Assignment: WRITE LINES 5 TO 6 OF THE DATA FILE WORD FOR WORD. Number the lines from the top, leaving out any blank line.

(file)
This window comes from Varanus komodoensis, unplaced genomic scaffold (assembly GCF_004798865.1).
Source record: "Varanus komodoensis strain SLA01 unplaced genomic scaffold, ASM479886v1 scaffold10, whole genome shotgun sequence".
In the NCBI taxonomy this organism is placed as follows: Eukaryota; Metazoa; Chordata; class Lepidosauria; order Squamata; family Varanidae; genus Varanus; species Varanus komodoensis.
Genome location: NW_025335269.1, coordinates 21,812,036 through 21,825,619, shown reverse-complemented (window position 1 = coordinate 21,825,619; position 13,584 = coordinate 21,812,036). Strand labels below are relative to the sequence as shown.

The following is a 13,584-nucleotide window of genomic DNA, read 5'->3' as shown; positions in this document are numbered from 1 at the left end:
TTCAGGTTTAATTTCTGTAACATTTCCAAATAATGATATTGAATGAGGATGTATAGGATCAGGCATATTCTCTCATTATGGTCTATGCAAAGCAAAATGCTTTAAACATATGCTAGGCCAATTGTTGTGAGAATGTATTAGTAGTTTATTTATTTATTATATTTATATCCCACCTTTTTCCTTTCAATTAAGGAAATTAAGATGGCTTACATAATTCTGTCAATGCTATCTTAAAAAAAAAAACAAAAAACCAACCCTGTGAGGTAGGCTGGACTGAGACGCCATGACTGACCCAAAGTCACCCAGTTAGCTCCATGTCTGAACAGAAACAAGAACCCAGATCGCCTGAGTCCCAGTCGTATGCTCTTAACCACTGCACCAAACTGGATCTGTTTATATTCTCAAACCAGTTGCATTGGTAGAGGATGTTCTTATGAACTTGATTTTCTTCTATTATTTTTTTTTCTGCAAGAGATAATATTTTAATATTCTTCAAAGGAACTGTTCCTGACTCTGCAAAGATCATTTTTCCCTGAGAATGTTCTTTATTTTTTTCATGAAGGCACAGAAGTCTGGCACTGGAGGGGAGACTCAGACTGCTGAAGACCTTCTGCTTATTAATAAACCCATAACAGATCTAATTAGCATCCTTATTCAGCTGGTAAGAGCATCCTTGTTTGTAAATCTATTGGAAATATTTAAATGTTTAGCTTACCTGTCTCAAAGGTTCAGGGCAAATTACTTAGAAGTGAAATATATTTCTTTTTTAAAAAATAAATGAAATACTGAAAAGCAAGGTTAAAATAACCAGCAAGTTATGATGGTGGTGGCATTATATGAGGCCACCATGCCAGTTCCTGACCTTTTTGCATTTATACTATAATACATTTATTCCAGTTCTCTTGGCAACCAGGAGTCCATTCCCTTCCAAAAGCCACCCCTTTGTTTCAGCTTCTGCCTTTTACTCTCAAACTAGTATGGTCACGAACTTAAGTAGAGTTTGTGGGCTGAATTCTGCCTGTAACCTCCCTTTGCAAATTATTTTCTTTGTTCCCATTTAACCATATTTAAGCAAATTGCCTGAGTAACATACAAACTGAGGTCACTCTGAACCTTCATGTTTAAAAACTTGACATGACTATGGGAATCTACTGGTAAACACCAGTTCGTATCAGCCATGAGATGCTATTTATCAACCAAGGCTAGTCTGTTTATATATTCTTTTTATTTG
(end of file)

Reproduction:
The following is a 13,584-nucleotide window of genomic DNA, read 5'->3' as shown; positions in this document are numbered from 1 at the left end:
TTCAGGTTTAATTTCTGTAACATTTCCAAATAATGATATTGAATGAGGATGTATAGGATCAGGCATATTCTCTCATTATGGTCTATGCAAAGCAAAATGCTTTAAACATATGCTAGGCCAATTGTTGTGAGAATGTATTAGTAGTTTATTTATTTATTATATTTATATCCCACCTTTTTCCTTTCAATTAAGGAAATTAAGATGGCTTACATAATTCTGTCAATGCTATCTTAAAAAAAAAAACAAAAAACCAACCCTGTGAGGTAGGCTGGACTGAGACGCCATGACTGACCCAAAGTCACCCAGTTAGCTCCATGTCTGAACAGAAACAAGAACCCAGATCGCCTGAGTCCCAGTCGTATGCTCTTAACCACTGCACCAAACTGGATCTGTTTATATTCTCAAACCAGTTGCATTGGTAGAGGATGTTCTTATGAACTTGATTTTCTTCTATTATTTTTTTTTCTGCAAGAGATAATATTTTAATATTCTTCAAAGGAACTGTTCCTGACTCTGCAAAGATCATTTTTCCCTGAGAATGTTCTTTATTTTTTTCATGAAGGCACAGAAGTCTGGCACTGGAGGGGAGACTCAGACTGCTGAAGACCTTCTGCTTATTAATAAACCCATAACAGATCTAATTAGCATCCTTATTCAGCTGGTAAGAGCATCCTTGTTTGTAAATCTATTGGAAATATTTAAATGTTTAGCTTACCTGTCTCAAAGGTTCAGGGCAAATTACTTAGAAGTGAAATATATTTCTTTTTTAAAAAATAAATGAAATACTGAAAAGCAAGGTTAAAATAACCAGCAAGTTATGATGGTGGTGGCATTATATGAGGCCACCATGCCAGTTCCTGACCTTTTTGCATTTATACTATAATACATTTATTCCAGTTCTCTTGGCAACCAGGAGTCCATTCCCTTCCAAAAGCCACCCCTTTGTTTCAGCTTCTGCCTTTTACTCTCAAACTAGTATGGTCACGAACTTAAGTAGAGTTTGTGGGCTGAATTCTGCCTGTAACCTCCCTTTGCAAATTATTTTCTTTGTTCCCATTTAACCATATTTAAGCAAATTGCCTGAGTAACATACAAACTGAGGTCACTCTGAACCTTCATGTTTAAAAACTTGACATGACTATGGGAATCTACTGGTAAACACCAGTTCGTATCAGCCATGAGATGCTATTTATCAACCAAGGCTAGTCTGTTTATATATTCTTTTTATTTG